Praising God

David Underdown

10 June 1993
Going to the Wars: The Experience of the British Civil Wars 1638-1651 
by Charles Carlton.
Routledge, 428 pp., £25, October 1992, 0 415 03282 2
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... sides in Ireland. Carlton estimates that over 40 per cent of the Irish population died war-related deaths (by killing, disease, or starvation) during these dreadful years. This may be a bit high (Sir William Petty put the number at between a quarter and a third), but Carlton plausibly argues that even in England a higher percentage of the population died in the civil wars than died in Flanders during the ...

And Cabbages Too

Patrick Collinson: The Tudors

22 March 2001
New Worlds, Lost Worlds: The Rule of the Tudors 1485-1603 
by Susan Brigden.
Allen Lane, 434 pp., £20, September 2000, 0 7139 9067 8
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... was not the same thing, or place, in all those centuries, and for much of the time there was no such historical entity: only a name and a geographical notion. Towards the end of the 16th century, William Camden published his Britannia, the intention of which was to inform learned Continental readers that the modern English nation state, which was increasingly dominant in the British Isles, was the ...

What did he think he was?

Tom Shippey: Ælfred the Great

10 May 2018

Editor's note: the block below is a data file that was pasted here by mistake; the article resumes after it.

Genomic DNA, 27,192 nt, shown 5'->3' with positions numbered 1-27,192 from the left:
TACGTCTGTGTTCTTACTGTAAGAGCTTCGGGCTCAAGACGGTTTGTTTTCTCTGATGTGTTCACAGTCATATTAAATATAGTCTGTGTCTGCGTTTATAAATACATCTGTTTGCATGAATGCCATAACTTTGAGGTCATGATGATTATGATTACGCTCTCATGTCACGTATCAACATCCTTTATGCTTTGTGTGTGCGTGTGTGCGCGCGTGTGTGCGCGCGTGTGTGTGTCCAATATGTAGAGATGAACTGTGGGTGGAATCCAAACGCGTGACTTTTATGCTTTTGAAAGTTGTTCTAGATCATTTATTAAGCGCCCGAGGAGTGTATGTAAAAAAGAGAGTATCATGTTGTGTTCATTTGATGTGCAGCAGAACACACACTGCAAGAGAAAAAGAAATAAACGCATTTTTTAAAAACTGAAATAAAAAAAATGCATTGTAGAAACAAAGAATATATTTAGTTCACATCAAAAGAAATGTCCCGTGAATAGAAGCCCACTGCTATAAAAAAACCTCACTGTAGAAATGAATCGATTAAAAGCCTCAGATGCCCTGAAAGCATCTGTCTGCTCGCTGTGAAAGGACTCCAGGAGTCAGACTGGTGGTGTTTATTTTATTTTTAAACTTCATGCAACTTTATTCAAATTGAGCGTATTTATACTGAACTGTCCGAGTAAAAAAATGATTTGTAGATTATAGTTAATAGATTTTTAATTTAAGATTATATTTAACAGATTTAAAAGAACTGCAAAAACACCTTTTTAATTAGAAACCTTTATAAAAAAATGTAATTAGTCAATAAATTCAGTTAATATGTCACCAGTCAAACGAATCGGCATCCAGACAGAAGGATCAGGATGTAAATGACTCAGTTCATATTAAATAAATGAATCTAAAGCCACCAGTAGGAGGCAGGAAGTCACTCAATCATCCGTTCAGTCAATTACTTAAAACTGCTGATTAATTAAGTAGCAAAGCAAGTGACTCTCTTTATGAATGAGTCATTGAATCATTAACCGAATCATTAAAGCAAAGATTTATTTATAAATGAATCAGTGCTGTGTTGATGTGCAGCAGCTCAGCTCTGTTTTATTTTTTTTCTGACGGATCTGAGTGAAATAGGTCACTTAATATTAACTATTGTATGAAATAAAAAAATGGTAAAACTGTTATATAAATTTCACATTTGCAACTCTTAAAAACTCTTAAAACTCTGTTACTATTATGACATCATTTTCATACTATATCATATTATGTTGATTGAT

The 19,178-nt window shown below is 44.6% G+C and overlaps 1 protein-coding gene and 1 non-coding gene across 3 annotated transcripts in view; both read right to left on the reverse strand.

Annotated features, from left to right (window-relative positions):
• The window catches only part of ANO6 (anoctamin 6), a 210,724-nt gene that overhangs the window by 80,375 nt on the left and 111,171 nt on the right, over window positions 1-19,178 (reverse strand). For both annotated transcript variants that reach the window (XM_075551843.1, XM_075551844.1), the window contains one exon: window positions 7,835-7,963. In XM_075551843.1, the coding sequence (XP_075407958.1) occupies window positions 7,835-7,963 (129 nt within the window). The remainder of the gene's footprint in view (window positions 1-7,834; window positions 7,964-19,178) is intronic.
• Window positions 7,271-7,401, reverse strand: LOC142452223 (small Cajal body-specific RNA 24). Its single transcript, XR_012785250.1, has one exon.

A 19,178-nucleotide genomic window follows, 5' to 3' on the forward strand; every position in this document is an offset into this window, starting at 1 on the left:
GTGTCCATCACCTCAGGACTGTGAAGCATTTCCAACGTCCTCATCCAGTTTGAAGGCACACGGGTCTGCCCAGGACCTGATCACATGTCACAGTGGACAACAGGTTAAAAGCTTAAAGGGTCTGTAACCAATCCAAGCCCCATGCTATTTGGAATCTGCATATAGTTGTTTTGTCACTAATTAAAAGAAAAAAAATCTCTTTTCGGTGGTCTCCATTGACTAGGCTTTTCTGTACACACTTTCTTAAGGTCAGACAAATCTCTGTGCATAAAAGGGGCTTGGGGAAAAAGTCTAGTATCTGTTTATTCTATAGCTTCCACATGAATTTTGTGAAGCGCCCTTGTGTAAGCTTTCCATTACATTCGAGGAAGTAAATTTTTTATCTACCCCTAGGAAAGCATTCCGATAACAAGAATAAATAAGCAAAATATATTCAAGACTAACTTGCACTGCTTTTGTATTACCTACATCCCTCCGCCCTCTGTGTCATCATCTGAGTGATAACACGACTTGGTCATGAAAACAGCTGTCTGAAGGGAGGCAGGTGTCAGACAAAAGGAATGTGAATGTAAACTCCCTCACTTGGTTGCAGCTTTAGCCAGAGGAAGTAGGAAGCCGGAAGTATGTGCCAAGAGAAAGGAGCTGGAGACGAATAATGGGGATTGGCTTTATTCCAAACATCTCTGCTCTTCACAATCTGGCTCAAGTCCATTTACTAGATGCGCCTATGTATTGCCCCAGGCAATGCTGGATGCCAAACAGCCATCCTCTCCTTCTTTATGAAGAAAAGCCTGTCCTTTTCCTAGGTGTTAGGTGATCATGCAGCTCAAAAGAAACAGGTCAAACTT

Ælfred’s Britain: War and Peace in the Viking Age 
by Max Adams.
Head of Zeus, 509 pp., £9.99, May 2018, 978 1 78408 031 0
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...  pedwar, pump – and in the latter they look like Irish: cathair, cúig. (Old Italic languages show the same division: Latin is Q-Italic, with quattuor and quinque.) In ninth-century Britain, Cornish and Welsh were P-Celtic languages, and so was the language of the people whose heroes in Welsh poetic tradition were the gwyr y gogledd, the ‘men of the North’: that is, the inhabitants of south ...

Lunacies

Ian Campbell Ross: ‘provincial genius’

23 October 2003
Hermsprong; or Man as He Is Not 
by Robert Bage, edited by Pamela Perkins.
Broadview, 387 pp., £8.99, March 2002, 1 55111 279 5
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... In the summer of 1797, William Godwin set out on a tour of the Midlands. He had hoped to visit, among others, Erasmus Darwin, but finding the naturalist away from home, Godwin asked Darwin’s wife for a letter of introduction to ...

How are you finding it here?

Patrick Sims-Williams: Celts

28 October 1999
The Atlantic Celts: Ancient People or Modern Invention? 
by Simon James.
British Museum, 160 pp., £6.99, March 1999, 0 7141 2165 7
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... The importance of language in ‘Celticity’ reflects the re-emergence of the term in 18th-century linguistics in connection with the discovery that ancient British (the ancestor of Welsh, Cornish and Breton) and ancient Gaulish, which had been known to be related since the time of Tacitus, were also related to the Gaelic language of Ireland and Scotland. The first convincing demonstration of ...